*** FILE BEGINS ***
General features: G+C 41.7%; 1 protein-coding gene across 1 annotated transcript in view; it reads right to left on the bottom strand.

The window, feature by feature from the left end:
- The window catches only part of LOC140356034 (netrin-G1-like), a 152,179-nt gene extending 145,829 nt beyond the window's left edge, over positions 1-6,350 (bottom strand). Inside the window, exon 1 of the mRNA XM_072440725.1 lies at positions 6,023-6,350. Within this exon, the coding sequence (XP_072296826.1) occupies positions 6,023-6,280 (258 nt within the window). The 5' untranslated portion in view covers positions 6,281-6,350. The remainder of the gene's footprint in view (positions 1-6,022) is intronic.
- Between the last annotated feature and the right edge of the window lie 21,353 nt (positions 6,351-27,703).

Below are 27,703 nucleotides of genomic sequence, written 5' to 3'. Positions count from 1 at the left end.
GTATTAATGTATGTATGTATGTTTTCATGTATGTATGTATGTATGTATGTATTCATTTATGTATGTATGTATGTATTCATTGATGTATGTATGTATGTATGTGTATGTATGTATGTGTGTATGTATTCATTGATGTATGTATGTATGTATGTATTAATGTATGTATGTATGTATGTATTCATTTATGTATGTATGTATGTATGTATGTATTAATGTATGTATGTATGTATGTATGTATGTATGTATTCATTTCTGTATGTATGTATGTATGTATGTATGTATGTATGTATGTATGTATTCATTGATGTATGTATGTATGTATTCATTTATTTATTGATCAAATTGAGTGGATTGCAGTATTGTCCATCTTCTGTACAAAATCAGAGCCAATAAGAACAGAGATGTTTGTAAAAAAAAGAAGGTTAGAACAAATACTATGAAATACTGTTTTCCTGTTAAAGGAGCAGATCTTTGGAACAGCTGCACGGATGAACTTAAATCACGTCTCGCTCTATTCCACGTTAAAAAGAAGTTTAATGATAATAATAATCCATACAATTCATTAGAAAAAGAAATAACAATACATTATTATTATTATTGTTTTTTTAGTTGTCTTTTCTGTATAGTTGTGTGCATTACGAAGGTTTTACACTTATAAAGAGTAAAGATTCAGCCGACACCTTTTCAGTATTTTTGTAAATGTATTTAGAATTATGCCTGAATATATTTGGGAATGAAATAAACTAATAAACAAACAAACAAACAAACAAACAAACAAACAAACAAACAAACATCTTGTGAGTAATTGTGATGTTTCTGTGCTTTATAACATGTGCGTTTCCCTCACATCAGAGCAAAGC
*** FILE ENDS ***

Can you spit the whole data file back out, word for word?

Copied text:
General features: G+C 41.7%; 1 protein-coding gene across 1 annotated transcript in view; it reads right to left on the bottom strand.

The window, feature by feature from the left end:
- The window catches only part of LOC140356034 (netrin-G1-like), a 152,179-nt gene extending 145,829 nt beyond the window's left edge, over positions 1-6,350 (bottom strand). Inside the window, exon 1 of the mRNA XM_072440725.1 lies at positions 6,023-6,350. Within this exon, the coding sequence (XP_072296826.1) occupies positions 6,023-6,280 (258 nt within the window). The 5' untranslated portion in view covers positions 6,281-6,350. The remainder of the gene's footprint in view (positions 1-6,022) is intronic.
- Between the last annotated feature and the right edge of the window lie 21,353 nt (positions 6,351-27,703).

Below are 27,703 nucleotides of genomic sequence, written 5' to 3'. Positions count from 1 at the left end.
GTATTAATGTATGTATGTATGTTTTCATGTATGTATGTATGTATGTATGTATTCATTTATGTATGTATGTATGTATTCATTGATGTATGTATGTATGTATGTGTATGTATGTATGTGTGTATGTATTCATTGATGTATGTATGTATGTATGTATTAATGTATGTATGTATGTATGTATTCATTTATGTATGTATGTATGTATGTATGTATTAATGTATGTATGTATGTATGTATGTATGTATGTATTCATTTCTGTATGTATGTATGTATGTATGTATGTATGTATGTATGTATGTATTCATTGATGTATGTATGTATGTATTCATTTATTTATTGATCAAATTGAGTGGATTGCAGTATTGTCCATCTTCTGTACAAAATCAGAGCCAATAAGAACAGAGATGTTTGTAAAAAAAAGAAGGTTAGAACAAATACTATGAAATACTGTTTTCCTGTTAAAGGAGCAGATCTTTGGAACAGCTGCACGGATGAACTTAAATCACGTCTCGCTCTATTCCACGTTAAAAAGAAGTTTAATGATAATAATAATCCATACAATTCATTAGAAAAAGAAATAACAATACATTATTATTATTATTGTTTTTTTAGTTGTCTTTTCTGTATAGTTGTGTGCATTACGAAGGTTTTACACTTATAAAGAGTAAAGATTCAGCCGACACCTTTTCAGTATTTTTGTAAATGTATTTAGAATTATGCCTGAATATATTTGGGAATGAAATAAACTAATAAACAAACAAACAAACAAACAAACAAACAAACAAACAAACAAACATCTTGTGAGTAATTGTGATGTTTCTGTGCTTTATAACATGTGCGTTTCCCTCACATCAGAGCAAAGC